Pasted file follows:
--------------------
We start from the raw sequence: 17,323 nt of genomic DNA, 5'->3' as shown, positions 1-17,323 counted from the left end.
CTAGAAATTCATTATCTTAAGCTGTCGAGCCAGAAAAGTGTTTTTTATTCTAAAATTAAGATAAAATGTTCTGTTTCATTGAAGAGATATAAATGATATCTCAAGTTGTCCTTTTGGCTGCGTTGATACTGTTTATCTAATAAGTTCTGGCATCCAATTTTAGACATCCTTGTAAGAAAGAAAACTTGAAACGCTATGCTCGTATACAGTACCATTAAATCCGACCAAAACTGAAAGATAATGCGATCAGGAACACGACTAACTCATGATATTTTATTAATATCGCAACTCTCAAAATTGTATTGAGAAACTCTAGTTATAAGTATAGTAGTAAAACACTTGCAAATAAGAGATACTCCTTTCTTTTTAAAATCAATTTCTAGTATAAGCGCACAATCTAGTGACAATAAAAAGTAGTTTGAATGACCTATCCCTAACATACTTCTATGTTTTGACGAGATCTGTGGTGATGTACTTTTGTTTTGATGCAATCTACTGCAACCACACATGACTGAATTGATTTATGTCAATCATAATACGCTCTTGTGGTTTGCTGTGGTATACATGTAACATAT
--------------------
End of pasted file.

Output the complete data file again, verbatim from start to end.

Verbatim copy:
We start from the raw sequence: 17,323 nt of genomic DNA, 5'->3' as shown, positions 1-17,323 counted from the left end.
CTAGAAATTCATTATCTTAAGCTGTCGAGCCAGAAAAGTGTTTTTTATTCTAAAATTAAGATAAAATGTTCTGTTTCATTGAAGAGATATAAATGATATCTCAAGTTGTCCTTTTGGCTGCGTTGATACTGTTTATCTAATAAGTTCTGGCATCCAATTTTAGACATCCTTGTAAGAAAGAAAACTTGAAACGCTATGCTCGTATACAGTACCATTAAATCCGACCAAAACTGAAAGATAATGCGATCAGGAACACGACTAACTCATGATATTTTATTAATATCGCAACTCTCAAAATTGTATTGAGAAACTCTAGTTATAAGTATAGTAGTAAAACACTTGCAAATAAGAGATACTCCTTTCTTTTTAAAATCAATTTCTAGTATAAGCGCACAATCTAGTGACAATAAAAAGTAGTTTGAATGACCTATCCCTAACATACTTCTATGTTTTGACGAGATCTGTGGTGATGTACTTTTGTTTTGATGCAATCTACTGCAACCACACATGACTGAATTGATTTATGTCAATCATAATACGCTCTTGTGGTTTGCTGTGGTATACATGTAACATAT